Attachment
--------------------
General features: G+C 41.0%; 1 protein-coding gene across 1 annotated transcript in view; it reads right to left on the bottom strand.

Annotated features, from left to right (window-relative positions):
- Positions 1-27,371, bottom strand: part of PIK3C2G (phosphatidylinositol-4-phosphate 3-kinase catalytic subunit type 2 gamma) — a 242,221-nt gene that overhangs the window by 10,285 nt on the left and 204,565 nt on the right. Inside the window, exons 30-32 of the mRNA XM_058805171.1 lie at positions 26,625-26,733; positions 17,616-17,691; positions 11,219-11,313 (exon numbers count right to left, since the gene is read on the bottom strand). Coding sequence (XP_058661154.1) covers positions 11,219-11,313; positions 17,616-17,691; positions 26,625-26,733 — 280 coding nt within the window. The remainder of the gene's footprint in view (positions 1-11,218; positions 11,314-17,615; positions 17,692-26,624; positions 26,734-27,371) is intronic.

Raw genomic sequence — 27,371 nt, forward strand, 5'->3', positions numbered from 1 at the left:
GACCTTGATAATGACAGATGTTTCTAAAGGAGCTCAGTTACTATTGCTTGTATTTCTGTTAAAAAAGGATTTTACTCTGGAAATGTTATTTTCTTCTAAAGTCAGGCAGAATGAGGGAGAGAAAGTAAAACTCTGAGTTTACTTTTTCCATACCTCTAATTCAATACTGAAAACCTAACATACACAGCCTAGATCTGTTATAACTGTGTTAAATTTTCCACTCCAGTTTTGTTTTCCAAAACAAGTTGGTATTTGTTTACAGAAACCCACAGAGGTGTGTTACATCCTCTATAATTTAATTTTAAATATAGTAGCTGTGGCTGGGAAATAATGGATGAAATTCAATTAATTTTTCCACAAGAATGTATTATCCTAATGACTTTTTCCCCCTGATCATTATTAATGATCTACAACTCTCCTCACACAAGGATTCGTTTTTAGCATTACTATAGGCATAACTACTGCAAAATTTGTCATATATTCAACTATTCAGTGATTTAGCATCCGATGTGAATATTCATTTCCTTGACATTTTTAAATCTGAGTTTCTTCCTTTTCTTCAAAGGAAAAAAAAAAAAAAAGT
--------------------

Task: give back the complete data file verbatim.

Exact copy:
General features: G+C 41.0%; 1 protein-coding gene across 1 annotated transcript in view; it reads right to left on the bottom strand.

Annotated features, from left to right (window-relative positions):
- Positions 1-27,371, bottom strand: part of PIK3C2G (phosphatidylinositol-4-phosphate 3-kinase catalytic subunit type 2 gamma) — a 242,221-nt gene that overhangs the window by 10,285 nt on the left and 204,565 nt on the right. Inside the window, exons 30-32 of the mRNA XM_058805171.1 lie at positions 26,625-26,733; positions 17,616-17,691; positions 11,219-11,313 (exon numbers count right to left, since the gene is read on the bottom strand). Coding sequence (XP_058661154.1) covers positions 11,219-11,313; positions 17,616-17,691; positions 26,625-26,733 — 280 coding nt within the window. The remainder of the gene's footprint in view (positions 1-11,218; positions 11,314-17,615; positions 17,692-26,624; positions 26,734-27,371) is intronic.

Raw genomic sequence — 27,371 nt, forward strand, 5'->3', positions numbered from 1 at the left:
GACCTTGATAATGACAGATGTTTCTAAAGGAGCTCAGTTACTATTGCTTGTATTTCTGTTAAAAAAGGATTTTACTCTGGAAATGTTATTTTCTTCTAAAGTCAGGCAGAATGAGGGAGAGAAAGTAAAACTCTGAGTTTACTTTTTCCATACCTCTAATTCAATACTGAAAACCTAACATACACAGCCTAGATCTGTTATAACTGTGTTAAATTTTCCACTCCAGTTTTGTTTTCCAAAACAAGTTGGTATTTGTTTACAGAAACCCACAGAGGTGTGTTACATCCTCTATAATTTAATTTTAAATATAGTAGCTGTGGCTGGGAAATAATGGATGAAATTCAATTAATTTTTCCACAAGAATGTATTATCCTAATGACTTTTTCCCCCTGATCATTATTAATGATCTACAACTCTCCTCACACAAGGATTCGTTTTTAGCATTACTATAGGCATAACTACTGCAAAATTTGTCATATATTCAACTATTCAGTGATTTAGCATCCGATGTGAATATTCATTTCCTTGACATTTTTAAATCTGAGTTTCTTCCTTTTCTTCAAAGGAAAAAAAAAAAAAAAGT